Two months after the attacks of Semptember 11th Spearhead was invited to perform on The Late Late Show with then host Craig Kilborn. The group performed their new song "Bomb Da World." The clip was cut, presumably because the lyrics, including the chorus "You can bomb the world to pieces, but you can't bomb it into peace," were too controversial. Months later, after a Billboard magazine article exposed the censorship, the performance was aired.
I was reminded of this incident by, of all things, Mother's Day. My mom always complains that she doesn’t hear good new music, just the inane drivel on the radio, and I should share more of my music with her. So I’ve dutifully been carefully crafting a Mother’s Day mix CD all week. One of the songs I’ve chosen to include is David Dondero’s "Pre-Invasion Jitters," a clever acoustic tune with nimble lyrics criticizing the U.S. Armed Forces' recruiting methods and the Iraq War.
It got me thinking about how little anti-war, or anti-administration music I’ve heard since 9/11 and the subsequent attacks on Afghanistan and Iraq.
I can’t think of a single current anti-war song that I’ve heard on the radio. Of course this is not surprising considering that Clear Channel, owner of over 1,000 radio-stations across the country, immediately blacklisted John Lennon’s "Imagine," anything by Rage Against the Machine and hundreds of other songs after 9/11.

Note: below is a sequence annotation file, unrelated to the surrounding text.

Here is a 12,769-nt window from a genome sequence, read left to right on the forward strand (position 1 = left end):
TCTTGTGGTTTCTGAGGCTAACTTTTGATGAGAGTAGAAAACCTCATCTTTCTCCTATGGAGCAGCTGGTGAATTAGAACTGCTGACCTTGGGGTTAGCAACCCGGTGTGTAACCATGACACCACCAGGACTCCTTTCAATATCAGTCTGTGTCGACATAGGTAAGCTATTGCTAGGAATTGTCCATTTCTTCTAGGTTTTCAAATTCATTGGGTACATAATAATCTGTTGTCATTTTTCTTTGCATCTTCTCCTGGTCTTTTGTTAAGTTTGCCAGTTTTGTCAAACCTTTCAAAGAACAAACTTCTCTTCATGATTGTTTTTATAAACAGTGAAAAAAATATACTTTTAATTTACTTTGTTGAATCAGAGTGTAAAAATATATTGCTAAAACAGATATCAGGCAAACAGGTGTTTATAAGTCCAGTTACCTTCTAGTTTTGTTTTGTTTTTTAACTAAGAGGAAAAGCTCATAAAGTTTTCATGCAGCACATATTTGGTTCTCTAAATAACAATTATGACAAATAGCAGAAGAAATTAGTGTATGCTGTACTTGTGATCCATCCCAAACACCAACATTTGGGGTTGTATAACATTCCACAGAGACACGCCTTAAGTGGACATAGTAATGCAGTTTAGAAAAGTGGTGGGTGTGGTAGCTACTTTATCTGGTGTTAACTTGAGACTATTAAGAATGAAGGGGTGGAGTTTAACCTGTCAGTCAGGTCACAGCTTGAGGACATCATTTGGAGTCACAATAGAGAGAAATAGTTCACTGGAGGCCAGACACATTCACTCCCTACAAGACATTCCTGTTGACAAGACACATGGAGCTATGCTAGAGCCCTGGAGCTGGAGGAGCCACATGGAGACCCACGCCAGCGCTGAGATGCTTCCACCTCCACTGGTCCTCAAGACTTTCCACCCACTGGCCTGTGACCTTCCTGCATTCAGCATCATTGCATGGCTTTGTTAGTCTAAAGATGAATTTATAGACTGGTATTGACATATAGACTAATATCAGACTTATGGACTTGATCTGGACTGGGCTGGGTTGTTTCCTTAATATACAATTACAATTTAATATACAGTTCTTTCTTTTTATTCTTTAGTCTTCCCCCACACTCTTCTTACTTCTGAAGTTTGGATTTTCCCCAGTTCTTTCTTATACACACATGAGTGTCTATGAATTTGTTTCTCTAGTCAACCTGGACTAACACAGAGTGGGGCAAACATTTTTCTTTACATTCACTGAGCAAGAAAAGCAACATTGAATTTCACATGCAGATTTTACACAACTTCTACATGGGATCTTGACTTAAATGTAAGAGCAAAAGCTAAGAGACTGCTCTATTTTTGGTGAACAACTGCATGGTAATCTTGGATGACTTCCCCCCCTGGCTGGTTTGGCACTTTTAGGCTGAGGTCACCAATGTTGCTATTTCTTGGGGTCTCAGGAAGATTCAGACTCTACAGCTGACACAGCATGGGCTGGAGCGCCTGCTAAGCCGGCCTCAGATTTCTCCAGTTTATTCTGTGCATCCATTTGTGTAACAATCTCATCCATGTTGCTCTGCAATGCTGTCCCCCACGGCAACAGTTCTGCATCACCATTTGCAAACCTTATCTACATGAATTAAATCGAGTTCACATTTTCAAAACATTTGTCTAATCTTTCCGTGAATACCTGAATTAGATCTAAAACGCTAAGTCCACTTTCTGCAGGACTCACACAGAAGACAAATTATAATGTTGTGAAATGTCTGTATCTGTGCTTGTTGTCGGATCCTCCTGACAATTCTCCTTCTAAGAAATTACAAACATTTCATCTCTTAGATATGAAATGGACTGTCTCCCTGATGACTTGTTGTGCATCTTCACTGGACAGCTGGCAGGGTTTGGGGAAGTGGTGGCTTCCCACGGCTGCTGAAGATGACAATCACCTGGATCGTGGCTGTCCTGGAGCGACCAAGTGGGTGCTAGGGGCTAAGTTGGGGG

Phil Ochs, one of the founders of the 60’s folk rock, protest movement, once said, "One good song with a message can bring a point more deeply to more people than a thousand rallies."
Of course the protest music of the 60’s also faced heavy resistance, one example being Barry McGuire's 1966 hit "Eve of Destruction," a song that faced widespread censorship. Perhaps because those who supported the status quo realized Ochs’ was right.
So I went on a hunt - i.e. an Internet search - for today’s protest music. I wanted to find my generation’s "Fixin' to Die Rag" (Country Joe and Fish), "Bad Moon Rising" (CCR), and "Vietnam" (Jimmy Cliff).
Sure enough with a simple Google search I found numerous web sites promoting hundreds of old and brand new anti-war and anti-administration music. The site www.peace-not-war.org features a "Peace Jukebox."
Unfortunately a lot of the tunes are well … bad. Either the music is horrible or the lyrics sound like an adapted version of a Maureen Dowd column, like Billy Bragg’s "Price of Oil" with the brilliantly uncreative lyrics "… it’s all about the price of oil/ don’t give me no s***/ about blood, sweat, tears and toil."
Yet, I was able to find music I liked that also offered well-crafted lyrics. The Beastie Boys recently released the song "In a World Gone Mad" and Zach de la Rocha penned "March of Death" with the outraged yet thoughtful lyrics we’ve come to expect from the former Rage Against the Machine front man over a furious DJ Shadow beat.
My favorite find was "Not in Our Name" with the socially conscious lines of slam poet Saul Williams mixed over eerie strings and a deft drum and bass groove from DJ Spooky. Subtitled “Pledge of Resistance,” Williams defiantly demands:
Not in our name
will you erode the very freedoms
you have claimed to fight for
Not by our hands
will we supply weapons and funding
for the annihilation of families
on foreign soil
I can’t say I found an anthem, but the music and the message are out there if you listen hard enough. Just don’t expect to hear it on the radio.